Our dedication to Girl Scout Troop 835
Rick's Cell (401) 265-2852
Girl Scout Troop
I was the troop leader of these
fine girls and I feel this page needs to
stay. I took the troop when no mother came
We had a great year and did so
much. We did so many things for the community. The girls
and I won't forget all the work and fun.
I hope leaders in the future will
realize that Girl Scouts is so much more than selling
Girl Scouts is more than just
doing crafts. They work together to learn about life and the
world they live in. Girls Scouts
give back to the community more
than they take.
The girls learn about patriotism,
the environment, government, countries and people all over the world
The girls learn how to help
the aged and people of all walks of life.
They learn about business,
travel, the solar system, preserving natural resources and how to
deal with life on a daily basis.
more important than anything in the world, they
respect, they learn how to get along, and they learn how
Meet the girls of our troop
Lindsey, Courtney, Shelby, Sarah, Allyson, Abaigeal, Hannah, Mya,
Rachael and Trisha.
Girl Scouts are
not just for girls. It is a family thing. The
moms and dads of
these fine girls support their girls and their
comes from their active participation and caring to see that their girls
develop into wonderful young ladies. Troop 835 is a Girl Scout
Junior Troop consisting of girls 8-11 in grades 3,4,5 and 6.
Watch them as they do things to make our world a better place to live
All of the girls received badges for
their hard work. Special trophies were earned by Abaigeal, Mya
and Rachael for being the top three sales girls.
ARRANGEMENTS FOR THE
Sleepovers can be lots of fun.
Some girls are just not ready for all that fun so we only had five
girls join the party. It was the
annual sleepover at the Westerly WMCA. Safe, secure and guaranteed to have you tired for the next
day. The girls enjoyed basketball, swimming, great food, a
movie and lots of other games. The
most important thing is that they enjoyed being with their Girl
Scout "sisters" away from home. They
proved their maturity and responsibility and had fun while doing
DESIGNING A TROOP
Our girls worked for three meetings to
come up with a flag which best expresses their feeling
of Girl Scouts. They started by
putting their heads together to make 4 flags. They reduced
best of all of their work to two flags
and finally one flag. Their meanings applied to each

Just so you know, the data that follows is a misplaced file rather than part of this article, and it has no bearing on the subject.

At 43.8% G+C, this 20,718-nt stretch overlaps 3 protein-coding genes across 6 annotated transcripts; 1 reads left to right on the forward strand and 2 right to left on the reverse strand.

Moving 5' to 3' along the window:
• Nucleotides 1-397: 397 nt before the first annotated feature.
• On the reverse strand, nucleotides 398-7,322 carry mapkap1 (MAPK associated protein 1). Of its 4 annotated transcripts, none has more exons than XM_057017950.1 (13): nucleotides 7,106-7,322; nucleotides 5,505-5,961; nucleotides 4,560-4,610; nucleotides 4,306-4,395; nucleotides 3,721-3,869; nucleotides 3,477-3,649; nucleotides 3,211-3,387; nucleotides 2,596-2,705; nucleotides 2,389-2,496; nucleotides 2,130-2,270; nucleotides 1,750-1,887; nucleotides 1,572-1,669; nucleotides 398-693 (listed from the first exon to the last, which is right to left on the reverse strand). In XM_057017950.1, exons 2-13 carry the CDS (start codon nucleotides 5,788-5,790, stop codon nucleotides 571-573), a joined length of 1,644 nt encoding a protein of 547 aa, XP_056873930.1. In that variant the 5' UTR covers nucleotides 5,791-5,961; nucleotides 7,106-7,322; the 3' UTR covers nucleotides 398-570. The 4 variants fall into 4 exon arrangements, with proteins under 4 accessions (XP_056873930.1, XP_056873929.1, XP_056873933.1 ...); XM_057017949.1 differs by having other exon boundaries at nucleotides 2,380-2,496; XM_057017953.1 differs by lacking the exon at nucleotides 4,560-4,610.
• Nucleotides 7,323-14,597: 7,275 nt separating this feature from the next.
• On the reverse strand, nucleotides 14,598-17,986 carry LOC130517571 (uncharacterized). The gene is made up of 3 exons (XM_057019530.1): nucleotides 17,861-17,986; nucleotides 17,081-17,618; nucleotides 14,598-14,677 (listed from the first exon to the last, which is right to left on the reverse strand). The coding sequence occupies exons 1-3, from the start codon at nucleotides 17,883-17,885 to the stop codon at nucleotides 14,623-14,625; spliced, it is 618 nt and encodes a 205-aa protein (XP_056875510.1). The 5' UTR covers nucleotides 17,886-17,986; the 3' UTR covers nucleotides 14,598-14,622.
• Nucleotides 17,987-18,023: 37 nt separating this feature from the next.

portion of the flag included kindness,
friendship, respect, creativity, caring, hard work and
The nine blue stripes represent the
original nine girls in the troop. These girls have put
hearts in making this flag.
Shortly, the flags will be made and they will be flown proudly
the flag of our great
THE BURYING AND RETRIEVAL
Each girl put special treasures, pictures
and more into their individual steel container. They then
the container in an open field.
Their only hope of ever finding their cylinder again depends on how
good they drew their own maps. This
taught the girls about the history of time capsules and the
importance of accurate mapping.
LEARNING MAGIC AND BALLOON
THE MAKING OF A MUSIC AND
THE PREPARATION OF A
FEAST FOR SENIORS AT
What can I say? These girls
worked almost four hours to prepare a wonderful meal for senior
citizens. On Thanksgiving Day,
they gave more of their time to deliver these wonderful
The girls hard at work
below. They did everything without adult
The girls finishing up. Then off to
deliver on Thanksgiving Day to some of the people shown below and
CHRISTMAS TREE CUTTING
PARTY IN CT. WITH
DONATION OF THE TREES TO A
AND A SCHOOL. THE
GIRLS DECORATED THE
TREES WITH ALL OF THEIR OWN
The girls worked for hours on hand making
Christmas decorations. These ornaments will be put
the two trees we are
donating. This hard work paid off as it was also a family
dinner party and an
awards/badge ceremony. It was
hosted by Lolita's Pizza 1187D Main Street, Hope Valley
(401)539-0200 Lolita's was amazing
and they treated us like family. It was a great place for a
The food was delicious, the service was
excellent and the pricing was perfect. They also donated
a beautiful fruit and dip platter, fresh
vegetable and dip platter and refreshments for the girls.
A big warm thank you to Lolita's as you